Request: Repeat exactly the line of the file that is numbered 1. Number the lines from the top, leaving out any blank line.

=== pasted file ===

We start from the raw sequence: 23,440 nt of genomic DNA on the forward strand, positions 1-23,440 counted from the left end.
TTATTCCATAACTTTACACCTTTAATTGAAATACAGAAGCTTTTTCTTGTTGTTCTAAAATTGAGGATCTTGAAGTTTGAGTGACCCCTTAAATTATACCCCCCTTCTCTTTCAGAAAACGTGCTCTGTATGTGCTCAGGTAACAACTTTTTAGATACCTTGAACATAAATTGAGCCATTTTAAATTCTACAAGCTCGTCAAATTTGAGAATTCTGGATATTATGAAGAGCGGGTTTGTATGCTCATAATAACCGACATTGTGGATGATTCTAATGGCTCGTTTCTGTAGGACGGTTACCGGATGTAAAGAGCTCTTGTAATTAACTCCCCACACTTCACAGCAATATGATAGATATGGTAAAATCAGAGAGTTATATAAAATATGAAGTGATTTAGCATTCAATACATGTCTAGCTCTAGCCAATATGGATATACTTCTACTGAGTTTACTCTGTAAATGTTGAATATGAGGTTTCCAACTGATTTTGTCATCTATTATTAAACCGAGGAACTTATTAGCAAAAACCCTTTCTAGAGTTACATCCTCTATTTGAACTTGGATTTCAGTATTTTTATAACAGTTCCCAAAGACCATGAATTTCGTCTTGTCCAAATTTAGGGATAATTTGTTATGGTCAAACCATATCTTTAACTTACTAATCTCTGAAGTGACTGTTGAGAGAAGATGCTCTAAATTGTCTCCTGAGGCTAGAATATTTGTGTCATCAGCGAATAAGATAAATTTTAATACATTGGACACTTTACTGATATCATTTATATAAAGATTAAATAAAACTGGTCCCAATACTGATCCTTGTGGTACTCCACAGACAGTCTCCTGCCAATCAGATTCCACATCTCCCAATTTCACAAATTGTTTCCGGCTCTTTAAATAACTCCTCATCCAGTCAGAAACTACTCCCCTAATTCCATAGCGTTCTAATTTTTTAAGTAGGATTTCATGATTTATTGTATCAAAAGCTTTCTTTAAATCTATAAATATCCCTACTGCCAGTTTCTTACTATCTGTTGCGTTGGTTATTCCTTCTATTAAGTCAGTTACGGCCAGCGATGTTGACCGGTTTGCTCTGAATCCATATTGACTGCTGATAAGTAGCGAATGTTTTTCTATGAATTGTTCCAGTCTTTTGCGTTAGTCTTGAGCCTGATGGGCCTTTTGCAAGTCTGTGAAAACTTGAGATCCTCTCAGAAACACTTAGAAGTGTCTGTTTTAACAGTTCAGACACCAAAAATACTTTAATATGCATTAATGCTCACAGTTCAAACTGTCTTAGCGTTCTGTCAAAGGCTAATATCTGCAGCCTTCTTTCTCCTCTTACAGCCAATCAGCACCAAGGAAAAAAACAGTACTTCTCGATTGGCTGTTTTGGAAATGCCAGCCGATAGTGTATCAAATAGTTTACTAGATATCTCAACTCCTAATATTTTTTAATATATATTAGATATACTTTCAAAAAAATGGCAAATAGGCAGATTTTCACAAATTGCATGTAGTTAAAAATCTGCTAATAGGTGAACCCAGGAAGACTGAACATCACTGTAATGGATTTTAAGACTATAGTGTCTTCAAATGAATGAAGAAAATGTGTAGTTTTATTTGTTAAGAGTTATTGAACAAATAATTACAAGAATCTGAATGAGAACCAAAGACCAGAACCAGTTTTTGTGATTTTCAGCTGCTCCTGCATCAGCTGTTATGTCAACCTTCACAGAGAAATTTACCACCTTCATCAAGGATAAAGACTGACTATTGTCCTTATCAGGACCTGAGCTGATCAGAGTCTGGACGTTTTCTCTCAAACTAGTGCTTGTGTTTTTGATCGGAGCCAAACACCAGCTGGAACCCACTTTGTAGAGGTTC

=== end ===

We start from the raw sequence: 23,440 nt of genomic DNA on the forward strand, positions 1-23,440 counted from the left end.